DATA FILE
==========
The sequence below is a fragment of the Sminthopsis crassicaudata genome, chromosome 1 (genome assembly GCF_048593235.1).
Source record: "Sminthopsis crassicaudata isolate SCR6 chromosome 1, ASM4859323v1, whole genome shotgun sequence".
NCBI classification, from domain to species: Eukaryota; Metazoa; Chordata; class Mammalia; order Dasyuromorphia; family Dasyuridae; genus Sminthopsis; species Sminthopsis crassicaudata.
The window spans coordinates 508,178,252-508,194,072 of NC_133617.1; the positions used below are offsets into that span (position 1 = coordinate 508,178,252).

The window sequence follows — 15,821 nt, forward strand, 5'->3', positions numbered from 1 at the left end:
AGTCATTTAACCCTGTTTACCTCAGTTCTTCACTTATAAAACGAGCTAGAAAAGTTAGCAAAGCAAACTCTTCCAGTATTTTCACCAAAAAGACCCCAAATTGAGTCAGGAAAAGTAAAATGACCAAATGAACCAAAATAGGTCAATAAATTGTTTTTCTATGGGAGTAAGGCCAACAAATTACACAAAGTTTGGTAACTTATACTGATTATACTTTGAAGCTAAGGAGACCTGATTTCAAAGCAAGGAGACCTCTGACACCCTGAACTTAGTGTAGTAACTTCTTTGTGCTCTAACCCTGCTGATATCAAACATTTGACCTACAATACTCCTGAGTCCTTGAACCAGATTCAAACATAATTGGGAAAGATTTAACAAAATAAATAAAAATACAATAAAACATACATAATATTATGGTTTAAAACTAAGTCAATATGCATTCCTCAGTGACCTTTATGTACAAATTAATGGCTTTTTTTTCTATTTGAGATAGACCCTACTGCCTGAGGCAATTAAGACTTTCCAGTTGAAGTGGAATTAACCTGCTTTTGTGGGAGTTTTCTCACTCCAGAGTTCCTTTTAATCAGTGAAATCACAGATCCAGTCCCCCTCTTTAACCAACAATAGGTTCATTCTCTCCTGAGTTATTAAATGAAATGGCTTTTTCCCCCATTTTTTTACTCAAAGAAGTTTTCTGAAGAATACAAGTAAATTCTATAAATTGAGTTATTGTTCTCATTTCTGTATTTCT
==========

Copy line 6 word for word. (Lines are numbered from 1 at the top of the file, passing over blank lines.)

AGTCATTTAACCCTGTTTACCTCAGTTCTTCACTTATAAAACGAGCTAGAAAAGTTAGCAAAGCAAACTCTTCCAGTATTTTCACCAAAAAGACCCCAAATTGAGTCAGGAAAAGTAAAATGACCAAATGAACCAAAATAGGTCAATAAATTGTTTTTCTATGGGAGTAAGGCCAACAAATTACACAAAGTTTGGTAACTTATACTGATTATACTTTGAAGCTAAGGAGACCTGATTTCAAAGCAAGGAGACCTCTGACACCCTGAACTTAGTGTAGTAACTTCTTTGTGCTCTAACCCTGCTGATATCAAACATTTGACCTACAATACTCCTGAGTCCTTGAACCAGATTCAAACATAATTGGGAAAGATTTAACAAAATAAATAAAAATACAATAAAACATACATAATATTATGGTTTAAAACTAAGTCAATATGCATTCCTCAGTGACCTTTATGTACAAATTAATGGCTTTTTTTTCTATTTGAGATAGACCCTACTGCCTGAGGCAATTAAGACTTTCCAGTTGAAGTGGAATTAACCTGCTTTTGTGGGAGTTTTCTCACTCCAGAGTTCCTTTTAATCAGTGAAATCACAGATCCAGTCCCCCTCTTTAACCAACAATAGGTTCATTCTCTCCTGAGTTATTAAATGAAATGGCTTTTTCCCCCATTTTTTTACTCAAAGAAGTTTTCTGAAGAATACAAGTAAATTCTATAAATTGAGTTATTGTTCTCATTTCTGTATTTCT